Tuesday, June 12, 2007

Day 129: Balance Daniel-san, Balance!

Update: 208.2 lbs, 50 lbs so far, 50 lb Goal Reached Day 124.

I've been looking to the inner-Miyagi for guidance in today's posting. Looking to offer you, the loyal readers, a little 'balance Daniel-san, balance!' So you don't end up all wet behind ear!

Yesterday was a crazy day. Up at 5 for a quick ride before I was even really awake. Then home to get kids moving and off to school. Then down to the office first thing for a big project that was due, where John and I were until about 11 pm last night. I stayed within my target calories for the day, but the eating was sporadic, and I felt like I was on a food rollercoaster...getting pretty good and hungry, and then jamming a bunch of food in. Yesterday was a special case, but there are definitely days where I know I'm not doing myself much good, even if I think I'm eating well.

According to an article I was reading on MSN this morning, - The Skinny on Fat - I need to really find some more balance in my eating. By running out first thing and burning a bunch of energy, without the fuel to really power it, apparently I run the risk of just burning up muscle tissue. Then when I come home and eat more than enough calories to fuel it, I'm storing up fat! Not the best way to keep my eyes on the prize. Author Lou Schuler says:

We try to run on empty for hours, then dump in more fuel than we can handle. Benardot's research shows how self-destructive this strategy is.

Let's say you really want to lose fat, and decide to jog first thing in the morning, on an empty stomach. "The easiest way to get energy is to break down muscle mass," Benardot says. Your body can convert specific amino acids the building blocks of muscle to glucose, the sugar that powers human activity. "Someone running before eating may actually be breaking down the very tissue he's trying to improve. Sounds counterproductive to me."

Call it the "muscle loss" diet.

The second way is probably more typical of most of us. You can call this one the "fat gain" diet. You wait a long time between meals, and then, when you're ravenously hungry, you wipe out an entire buffet line. This guarantees that you'll get a larger surge of the hormone insulin than you ordinarily would. That means more fat storage.

And you can probably combine the "muscle loss" and "fat gain" strategies and turn your body into a perfect muscle-burning, fat-storing machine. Hard exercise slows down appetite in the short term, but as you get used to it, your appetite matches your exertion level. So if you go out and run 10 miles on an empty stomach, then eat enough to fuel a 15-mile run, the net effect is that you've lost muscle on the run and gained fat from the postrun meal.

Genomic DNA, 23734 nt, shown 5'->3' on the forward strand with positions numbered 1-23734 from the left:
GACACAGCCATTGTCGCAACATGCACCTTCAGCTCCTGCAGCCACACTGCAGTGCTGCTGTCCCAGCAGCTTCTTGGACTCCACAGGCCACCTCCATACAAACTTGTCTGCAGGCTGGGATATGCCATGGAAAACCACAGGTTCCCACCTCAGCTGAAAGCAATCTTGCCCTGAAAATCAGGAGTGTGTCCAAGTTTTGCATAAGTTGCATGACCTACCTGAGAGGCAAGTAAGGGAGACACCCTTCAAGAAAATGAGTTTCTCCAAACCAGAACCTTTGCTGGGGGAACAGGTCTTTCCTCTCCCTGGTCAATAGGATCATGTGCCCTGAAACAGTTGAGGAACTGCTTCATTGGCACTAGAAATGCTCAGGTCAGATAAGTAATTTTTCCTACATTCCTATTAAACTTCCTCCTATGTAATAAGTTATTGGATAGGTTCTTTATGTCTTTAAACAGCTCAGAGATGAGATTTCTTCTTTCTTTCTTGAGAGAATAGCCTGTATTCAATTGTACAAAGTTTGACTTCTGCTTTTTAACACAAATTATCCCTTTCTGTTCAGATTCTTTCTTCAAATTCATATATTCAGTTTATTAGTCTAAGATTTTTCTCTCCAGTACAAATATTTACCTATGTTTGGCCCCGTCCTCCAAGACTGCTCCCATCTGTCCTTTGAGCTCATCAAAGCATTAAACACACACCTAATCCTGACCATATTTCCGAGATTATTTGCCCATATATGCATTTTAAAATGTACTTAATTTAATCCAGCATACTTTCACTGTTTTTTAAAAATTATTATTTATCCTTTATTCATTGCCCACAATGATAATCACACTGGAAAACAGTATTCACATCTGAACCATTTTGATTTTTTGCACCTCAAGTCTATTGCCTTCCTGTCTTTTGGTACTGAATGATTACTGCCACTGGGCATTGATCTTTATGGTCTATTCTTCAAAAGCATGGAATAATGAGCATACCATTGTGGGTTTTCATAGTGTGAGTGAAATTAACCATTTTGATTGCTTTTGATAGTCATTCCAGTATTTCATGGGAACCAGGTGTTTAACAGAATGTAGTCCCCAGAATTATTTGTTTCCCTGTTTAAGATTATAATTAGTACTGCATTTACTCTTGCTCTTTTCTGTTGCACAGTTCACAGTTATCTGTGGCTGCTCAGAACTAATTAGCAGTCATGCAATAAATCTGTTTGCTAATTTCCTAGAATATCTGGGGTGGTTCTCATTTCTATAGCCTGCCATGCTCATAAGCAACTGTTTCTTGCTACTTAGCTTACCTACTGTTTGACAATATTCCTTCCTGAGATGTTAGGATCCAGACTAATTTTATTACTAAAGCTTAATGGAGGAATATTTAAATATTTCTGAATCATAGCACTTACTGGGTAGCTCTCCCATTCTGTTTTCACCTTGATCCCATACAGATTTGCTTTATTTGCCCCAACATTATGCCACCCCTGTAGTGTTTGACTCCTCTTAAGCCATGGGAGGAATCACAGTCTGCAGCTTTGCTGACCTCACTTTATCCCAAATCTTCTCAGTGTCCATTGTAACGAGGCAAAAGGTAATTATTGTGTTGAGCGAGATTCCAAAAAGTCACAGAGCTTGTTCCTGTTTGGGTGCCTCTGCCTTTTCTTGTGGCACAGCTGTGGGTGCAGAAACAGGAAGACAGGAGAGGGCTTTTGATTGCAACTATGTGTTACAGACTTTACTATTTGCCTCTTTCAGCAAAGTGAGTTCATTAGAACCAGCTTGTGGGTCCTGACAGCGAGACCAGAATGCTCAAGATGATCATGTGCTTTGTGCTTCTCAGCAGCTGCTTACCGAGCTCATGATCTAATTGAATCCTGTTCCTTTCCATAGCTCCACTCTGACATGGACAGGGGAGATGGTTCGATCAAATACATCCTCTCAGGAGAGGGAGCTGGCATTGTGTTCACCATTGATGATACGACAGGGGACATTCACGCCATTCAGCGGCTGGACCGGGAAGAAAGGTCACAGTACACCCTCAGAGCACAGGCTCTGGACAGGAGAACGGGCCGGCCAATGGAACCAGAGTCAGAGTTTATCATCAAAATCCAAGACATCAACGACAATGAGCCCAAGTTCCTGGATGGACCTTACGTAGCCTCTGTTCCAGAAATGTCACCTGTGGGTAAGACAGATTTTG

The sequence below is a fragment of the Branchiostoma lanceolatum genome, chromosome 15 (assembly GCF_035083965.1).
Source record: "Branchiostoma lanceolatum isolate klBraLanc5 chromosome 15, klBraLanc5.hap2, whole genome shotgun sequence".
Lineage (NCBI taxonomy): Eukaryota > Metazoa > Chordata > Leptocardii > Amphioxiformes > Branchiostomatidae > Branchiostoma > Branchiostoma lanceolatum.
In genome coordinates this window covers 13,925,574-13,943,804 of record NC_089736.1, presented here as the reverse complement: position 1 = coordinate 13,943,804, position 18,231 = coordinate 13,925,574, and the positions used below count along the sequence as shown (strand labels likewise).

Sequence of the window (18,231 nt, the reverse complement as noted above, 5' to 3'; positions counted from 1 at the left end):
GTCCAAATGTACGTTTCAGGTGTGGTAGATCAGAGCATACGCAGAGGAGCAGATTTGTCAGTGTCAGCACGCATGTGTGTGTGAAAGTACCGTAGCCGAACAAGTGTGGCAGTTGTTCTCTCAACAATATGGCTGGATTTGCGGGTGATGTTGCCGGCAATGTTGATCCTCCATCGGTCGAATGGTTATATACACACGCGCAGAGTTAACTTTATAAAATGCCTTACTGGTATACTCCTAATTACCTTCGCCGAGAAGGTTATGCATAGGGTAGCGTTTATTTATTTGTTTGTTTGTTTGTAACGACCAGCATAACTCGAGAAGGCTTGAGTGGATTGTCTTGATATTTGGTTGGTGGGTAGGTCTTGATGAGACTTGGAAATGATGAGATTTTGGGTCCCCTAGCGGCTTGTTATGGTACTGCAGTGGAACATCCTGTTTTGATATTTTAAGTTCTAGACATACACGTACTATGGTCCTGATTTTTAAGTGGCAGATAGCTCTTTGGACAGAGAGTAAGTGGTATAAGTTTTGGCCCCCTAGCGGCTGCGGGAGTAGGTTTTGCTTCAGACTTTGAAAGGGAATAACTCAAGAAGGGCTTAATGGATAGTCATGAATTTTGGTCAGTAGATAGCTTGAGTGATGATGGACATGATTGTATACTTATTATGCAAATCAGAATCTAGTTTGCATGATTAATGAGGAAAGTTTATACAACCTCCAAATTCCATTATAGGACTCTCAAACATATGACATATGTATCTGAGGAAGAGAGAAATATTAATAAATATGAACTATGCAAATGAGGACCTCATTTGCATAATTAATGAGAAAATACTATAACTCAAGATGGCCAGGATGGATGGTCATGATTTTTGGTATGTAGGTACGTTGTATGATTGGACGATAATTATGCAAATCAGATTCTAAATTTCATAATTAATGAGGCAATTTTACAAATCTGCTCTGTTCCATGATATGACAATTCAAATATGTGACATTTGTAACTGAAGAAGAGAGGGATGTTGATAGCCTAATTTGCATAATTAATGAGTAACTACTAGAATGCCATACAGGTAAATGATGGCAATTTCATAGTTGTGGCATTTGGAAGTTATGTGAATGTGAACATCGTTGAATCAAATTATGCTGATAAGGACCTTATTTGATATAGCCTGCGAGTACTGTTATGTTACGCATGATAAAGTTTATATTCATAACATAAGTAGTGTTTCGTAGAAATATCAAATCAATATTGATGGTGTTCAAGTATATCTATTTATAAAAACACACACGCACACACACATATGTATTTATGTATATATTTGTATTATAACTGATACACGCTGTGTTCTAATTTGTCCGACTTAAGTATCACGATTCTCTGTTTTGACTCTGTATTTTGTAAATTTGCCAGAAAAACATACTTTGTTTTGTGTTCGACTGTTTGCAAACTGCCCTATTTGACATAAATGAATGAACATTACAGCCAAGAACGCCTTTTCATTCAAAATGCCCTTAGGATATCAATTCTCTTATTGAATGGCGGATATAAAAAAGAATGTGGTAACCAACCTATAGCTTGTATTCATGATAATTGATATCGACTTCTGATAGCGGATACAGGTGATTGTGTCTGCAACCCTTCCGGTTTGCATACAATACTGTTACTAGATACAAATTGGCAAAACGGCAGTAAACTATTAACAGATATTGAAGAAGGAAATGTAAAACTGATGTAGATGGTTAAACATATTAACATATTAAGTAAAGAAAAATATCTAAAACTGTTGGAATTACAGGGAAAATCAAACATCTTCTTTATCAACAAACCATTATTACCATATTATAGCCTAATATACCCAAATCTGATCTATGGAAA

He then goes on to give a few tips, which make a lot of sense:

1. Eat as soon as you wake up in the morning.

2. Make sure you eat something before you exercise, no matter what time of day it is.

Not only does the food prevent your muscle tissue from becoming cardio chow, but it increases the number of calories you burn during and after exercise. A 1992 study at Arnot-Ogden Medical Center in Elmira, New York, shows that exercise following a meal enhances metabolism.

3. Eat soon after exercising, when your body has depleted its energy stores. Act fast, or you'll start burning muscle for energy.

4. Eat a total of five to six small meals a day.

I've been pretty good about trying to do #4 above, but making sure I'm fueling up at proper times hasnt' been high on my priority list. Sadly, I think I fall into that category of becoming a muscle-burning, fat-storing machine. And honestly, I mastered the fat storing thing a long time ago, so I don't need to work harder to just do that again!

So today, I had my peanut butter and honey toast FIRST THING, as I type this up for you today, and am going to try to fuel up at all the right times. Now if I can just catch a fly in my chopsticks, I'll be good to go!


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